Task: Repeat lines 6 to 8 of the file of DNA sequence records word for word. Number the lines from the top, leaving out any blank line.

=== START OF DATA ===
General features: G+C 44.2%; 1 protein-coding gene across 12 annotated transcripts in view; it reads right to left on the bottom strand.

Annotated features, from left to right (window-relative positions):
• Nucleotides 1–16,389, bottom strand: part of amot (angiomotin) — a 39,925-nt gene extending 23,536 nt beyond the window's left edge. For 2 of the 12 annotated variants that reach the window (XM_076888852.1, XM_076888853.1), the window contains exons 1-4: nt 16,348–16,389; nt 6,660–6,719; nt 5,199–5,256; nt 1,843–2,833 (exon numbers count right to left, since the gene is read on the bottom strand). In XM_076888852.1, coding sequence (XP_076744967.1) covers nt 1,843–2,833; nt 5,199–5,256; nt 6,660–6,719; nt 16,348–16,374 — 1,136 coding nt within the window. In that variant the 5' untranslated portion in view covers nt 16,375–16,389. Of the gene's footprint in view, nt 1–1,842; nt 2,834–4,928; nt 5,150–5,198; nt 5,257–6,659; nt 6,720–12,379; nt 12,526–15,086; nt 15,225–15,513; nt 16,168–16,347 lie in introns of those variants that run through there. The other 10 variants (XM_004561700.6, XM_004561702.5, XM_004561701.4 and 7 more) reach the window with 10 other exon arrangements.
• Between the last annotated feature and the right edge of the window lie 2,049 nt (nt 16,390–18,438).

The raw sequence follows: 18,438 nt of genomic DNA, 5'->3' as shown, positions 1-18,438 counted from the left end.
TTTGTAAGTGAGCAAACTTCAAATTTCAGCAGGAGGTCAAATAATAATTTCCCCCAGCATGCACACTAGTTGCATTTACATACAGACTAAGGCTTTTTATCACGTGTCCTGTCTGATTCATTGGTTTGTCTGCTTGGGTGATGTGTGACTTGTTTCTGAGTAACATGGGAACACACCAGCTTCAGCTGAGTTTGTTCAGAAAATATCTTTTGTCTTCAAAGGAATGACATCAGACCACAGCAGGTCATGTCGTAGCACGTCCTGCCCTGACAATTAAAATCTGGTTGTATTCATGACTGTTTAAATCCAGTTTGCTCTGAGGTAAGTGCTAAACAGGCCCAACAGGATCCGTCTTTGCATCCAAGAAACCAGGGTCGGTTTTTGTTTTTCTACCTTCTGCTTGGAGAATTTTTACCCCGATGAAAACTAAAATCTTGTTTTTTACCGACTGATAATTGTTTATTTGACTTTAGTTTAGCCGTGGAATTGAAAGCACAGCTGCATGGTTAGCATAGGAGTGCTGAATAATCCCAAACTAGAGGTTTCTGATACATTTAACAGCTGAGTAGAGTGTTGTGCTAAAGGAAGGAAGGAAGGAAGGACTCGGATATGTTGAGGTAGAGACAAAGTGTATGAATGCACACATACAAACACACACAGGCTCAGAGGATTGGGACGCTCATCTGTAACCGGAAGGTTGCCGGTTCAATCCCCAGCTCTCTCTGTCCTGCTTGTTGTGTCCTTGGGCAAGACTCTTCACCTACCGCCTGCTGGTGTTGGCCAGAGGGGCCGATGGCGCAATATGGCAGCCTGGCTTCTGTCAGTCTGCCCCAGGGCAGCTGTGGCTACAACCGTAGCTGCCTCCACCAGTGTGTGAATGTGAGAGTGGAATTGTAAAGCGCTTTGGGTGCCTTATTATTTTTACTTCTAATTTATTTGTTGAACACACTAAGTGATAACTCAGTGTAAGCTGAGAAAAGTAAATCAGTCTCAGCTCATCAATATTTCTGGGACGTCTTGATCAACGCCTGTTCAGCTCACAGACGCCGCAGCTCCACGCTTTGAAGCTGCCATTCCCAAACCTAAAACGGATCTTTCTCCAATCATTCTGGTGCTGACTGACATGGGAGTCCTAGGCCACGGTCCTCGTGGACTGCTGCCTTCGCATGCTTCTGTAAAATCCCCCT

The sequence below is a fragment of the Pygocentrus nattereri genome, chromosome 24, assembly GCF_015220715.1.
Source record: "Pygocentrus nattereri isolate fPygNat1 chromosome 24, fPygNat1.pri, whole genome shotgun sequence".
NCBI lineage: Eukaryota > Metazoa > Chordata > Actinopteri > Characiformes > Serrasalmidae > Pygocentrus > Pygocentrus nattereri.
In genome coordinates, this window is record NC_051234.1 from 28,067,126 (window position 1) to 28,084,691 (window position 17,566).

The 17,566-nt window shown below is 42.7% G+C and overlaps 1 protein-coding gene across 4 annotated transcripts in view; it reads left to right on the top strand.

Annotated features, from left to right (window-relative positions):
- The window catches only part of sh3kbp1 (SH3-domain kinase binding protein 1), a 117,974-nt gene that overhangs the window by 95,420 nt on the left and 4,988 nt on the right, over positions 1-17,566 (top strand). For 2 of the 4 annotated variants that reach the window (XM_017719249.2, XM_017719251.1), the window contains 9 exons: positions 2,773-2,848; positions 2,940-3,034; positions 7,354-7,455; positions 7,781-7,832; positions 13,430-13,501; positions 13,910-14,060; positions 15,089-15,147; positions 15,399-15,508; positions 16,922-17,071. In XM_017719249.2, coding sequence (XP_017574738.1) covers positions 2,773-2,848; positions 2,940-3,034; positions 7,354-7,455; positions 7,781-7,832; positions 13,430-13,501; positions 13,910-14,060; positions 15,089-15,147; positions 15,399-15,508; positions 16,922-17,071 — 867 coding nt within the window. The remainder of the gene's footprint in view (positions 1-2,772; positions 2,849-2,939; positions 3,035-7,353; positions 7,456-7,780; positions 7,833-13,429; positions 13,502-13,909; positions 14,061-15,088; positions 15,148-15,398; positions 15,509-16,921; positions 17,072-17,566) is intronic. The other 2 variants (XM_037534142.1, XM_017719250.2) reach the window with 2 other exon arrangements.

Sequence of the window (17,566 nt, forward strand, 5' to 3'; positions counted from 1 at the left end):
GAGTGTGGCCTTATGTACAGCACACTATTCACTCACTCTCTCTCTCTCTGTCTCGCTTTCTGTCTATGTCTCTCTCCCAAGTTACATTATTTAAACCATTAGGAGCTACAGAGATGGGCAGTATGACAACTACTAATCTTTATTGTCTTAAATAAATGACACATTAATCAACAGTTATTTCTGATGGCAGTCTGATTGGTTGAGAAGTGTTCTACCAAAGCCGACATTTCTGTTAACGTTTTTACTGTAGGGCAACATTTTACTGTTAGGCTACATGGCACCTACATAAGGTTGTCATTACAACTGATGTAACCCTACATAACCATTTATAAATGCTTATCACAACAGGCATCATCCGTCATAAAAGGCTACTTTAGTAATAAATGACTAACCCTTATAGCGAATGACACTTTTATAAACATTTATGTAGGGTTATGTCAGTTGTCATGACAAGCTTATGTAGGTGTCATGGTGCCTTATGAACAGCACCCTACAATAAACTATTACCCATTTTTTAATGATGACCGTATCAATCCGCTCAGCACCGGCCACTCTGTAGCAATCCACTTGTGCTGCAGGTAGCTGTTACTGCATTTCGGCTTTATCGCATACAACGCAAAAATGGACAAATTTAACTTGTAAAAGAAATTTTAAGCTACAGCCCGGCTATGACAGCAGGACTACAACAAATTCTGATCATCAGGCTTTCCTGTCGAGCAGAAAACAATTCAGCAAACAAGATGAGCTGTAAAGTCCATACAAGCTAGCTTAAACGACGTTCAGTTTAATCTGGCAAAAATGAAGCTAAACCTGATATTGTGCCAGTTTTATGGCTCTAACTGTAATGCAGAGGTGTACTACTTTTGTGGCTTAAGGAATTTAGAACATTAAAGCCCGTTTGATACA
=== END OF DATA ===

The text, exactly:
TTTGTAAGTGAGCAAACTTCAAATTTCAGCAGGAGGTCAAATAATAATTTCCCCCAGCATGCACACTAGTTGCATTTACATACAGACTAAGGCTTTTTATCACGTGTCCTGTCTGATTCATTGGTTTGTCTGCTTGGGTGATGTGTGACTTGTTTCTGAGTAACATGGGAACACACCAGCTTCAGCTGAGTTTGTTCAGAAAATATCTTTTGTCTTCAAAGGAATGACATCAGACCACAGCAGGTCATGTCGTAGCACGTCCTGCCCTGACAATTAAAATCTGGTTGTATTCATGACTGTTTAAATCCAGTTTGCTCTGAGGTAAGTGCTAAACAGGCCCAACAGGATCCGTCTTTGCATCCAAGAAACCAGGGTCGGTTTTTGTTTTTCTACCTTCTGCTTGGAGAATTTTTACCCCGATGAAAACTAAAATCTTGTTTTTTACCGACTGATAATTGTTTATTTGACTTTAGTTTAGCCGTGGAATTGAAAGCACAGCTGCATGGTTAGCATAGGAGTGCTGAATAATCCCAAACTAGAGGTTTCTGATACATTTAACAGCTGAGTAGAGTGTTGTGCTAAAGGAAGGAAGGAAGGAAGGACTCGGATATGTTGAGGTAGAGACAAAGTGTATGAATGCACACATACAAACACACACAGGCTCAGAGGATTGGGACGCTCATCTGTAACCGGAAGGTTGCCGGTTCAATCCCCAGCTCTCTCTGTCCTGCTTGTTGTGTCCTTGGGCAAGACTCTTCACCTACCGCCTGCTGGTGTTGGCCAGAGGGGCCGATGGCGCAATATGGCAGCCTGGCTTCTGTCAGTCTGCCCCAGGGCAGCTGTGGCTACAACCGTAGCTGCCTCCACCAGTGTGTGAATGTGAGAGTGGAATTGTAAAGCGCTTTGGGTGCCTTATTATTTTTACTTCTAATTTATTTGTTGAACACACTAAGTGATAACTCAGTGTAAGCTGAGAAAAGTAAATCAGTCTCAGCTCATCAATATTTCTGGGACGTCTTGATCAACGCCTGTTCAGCTCACAGACGCCGCAGCTCCACGCTTTGAAGCTGCCATTCCCAAACCTAAAACGGATCTTTCTCCAATCATTCTGGTGCTGACTGACATGGGAGTCCTAGGCCACGGTCCTCGTGGACTGCTGCCTTCGCATGCTTCTGTAAAATCCCCCT

The sequence below is a fragment of the Pygocentrus nattereri genome, chromosome 24, assembly GCF_015220715.1.
Source record: "Pygocentrus nattereri isolate fPygNat1 chromosome 24, fPygNat1.pri, whole genome shotgun sequence".